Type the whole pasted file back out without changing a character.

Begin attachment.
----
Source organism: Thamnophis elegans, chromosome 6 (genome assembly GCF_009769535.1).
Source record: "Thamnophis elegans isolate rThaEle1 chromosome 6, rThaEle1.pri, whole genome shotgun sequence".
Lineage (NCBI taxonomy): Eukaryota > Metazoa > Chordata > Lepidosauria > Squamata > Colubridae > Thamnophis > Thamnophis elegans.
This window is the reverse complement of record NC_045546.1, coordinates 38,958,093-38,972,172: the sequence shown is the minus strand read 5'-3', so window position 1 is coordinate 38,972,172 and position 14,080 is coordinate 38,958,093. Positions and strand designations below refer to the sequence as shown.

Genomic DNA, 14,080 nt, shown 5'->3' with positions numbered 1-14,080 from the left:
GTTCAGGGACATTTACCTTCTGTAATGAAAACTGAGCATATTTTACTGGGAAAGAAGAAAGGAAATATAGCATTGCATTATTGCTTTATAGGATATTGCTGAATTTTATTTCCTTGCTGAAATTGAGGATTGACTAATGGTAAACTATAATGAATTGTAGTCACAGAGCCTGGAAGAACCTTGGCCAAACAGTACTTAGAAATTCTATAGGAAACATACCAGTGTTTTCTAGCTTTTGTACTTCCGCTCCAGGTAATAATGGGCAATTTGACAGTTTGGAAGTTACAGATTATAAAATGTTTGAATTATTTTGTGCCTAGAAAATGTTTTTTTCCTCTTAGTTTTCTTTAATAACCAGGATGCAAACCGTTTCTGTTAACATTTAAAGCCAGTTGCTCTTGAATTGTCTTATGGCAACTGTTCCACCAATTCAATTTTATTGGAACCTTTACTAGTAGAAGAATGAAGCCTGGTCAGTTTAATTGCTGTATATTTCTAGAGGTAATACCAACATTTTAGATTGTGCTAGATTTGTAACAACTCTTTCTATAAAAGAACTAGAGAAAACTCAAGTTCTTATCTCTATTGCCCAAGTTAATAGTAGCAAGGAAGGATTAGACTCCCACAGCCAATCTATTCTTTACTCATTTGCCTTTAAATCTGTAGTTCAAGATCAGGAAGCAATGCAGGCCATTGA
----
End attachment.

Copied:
Source organism: Thamnophis elegans, chromosome 6 (genome assembly GCF_009769535.1).
Source record: "Thamnophis elegans isolate rThaEle1 chromosome 6, rThaEle1.pri, whole genome shotgun sequence".
Lineage (NCBI taxonomy): Eukaryota > Metazoa > Chordata > Lepidosauria > Squamata > Colubridae > Thamnophis > Thamnophis elegans.
This window is the reverse complement of record NC_045546.1, coordinates 38,958,093-38,972,172: the sequence shown is the minus strand read 5'-3', so window position 1 is coordinate 38,972,172 and position 14,080 is coordinate 38,958,093. Positions and strand designations below refer to the sequence as shown.

Genomic DNA, 14,080 nt, shown 5'->3' with positions numbered 1-14,080 from the left:
GTTCAGGGACATTTACCTTCTGTAATGAAAACTGAGCATATTTTACTGGGAAAGAAGAAAGGAAATATAGCATTGCATTATTGCTTTATAGGATATTGCTGAATTTTATTTCCTTGCTGAAATTGAGGATTGACTAATGGTAAACTATAATGAATTGTAGTCACAGAGCCTGGAAGAACCTTGGCCAAACAGTACTTAGAAATTCTATAGGAAACATACCAGTGTTTTCTAGCTTTTGTACTTCCGCTCCAGGTAATAATGGGCAATTTGACAGTTTGGAAGTTACAGATTATAAAATGTTTGAATTATTTTGTGCCTAGAAAATGTTTTTTTCCTCTTAGTTTTCTTTAATAACCAGGATGCAAACCGTTTCTGTTAACATTTAAAGCCAGTTGCTCTTGAATTGTCTTATGGCAACTGTTCCACCAATTCAATTTTATTGGAACCTTTACTAGTAGAAGAATGAAGCCTGGTCAGTTTAATTGCTGTATATTTCTAGAGGTAATACCAACATTTTAGATTGTGCTAGATTTGTAACAACTCTTTCTATAAAAGAACTAGAGAAAACTCAAGTTCTTATCTCTATTGCCCAAGTTAATAGTAGCAAGGAAGGATTAGACTCCCACAGCCAATCTATTCTTTACTCATTTGCCTTTAAATCTGTAGTTCAAGATCAGGAAGCAATGCAGGCCATTGA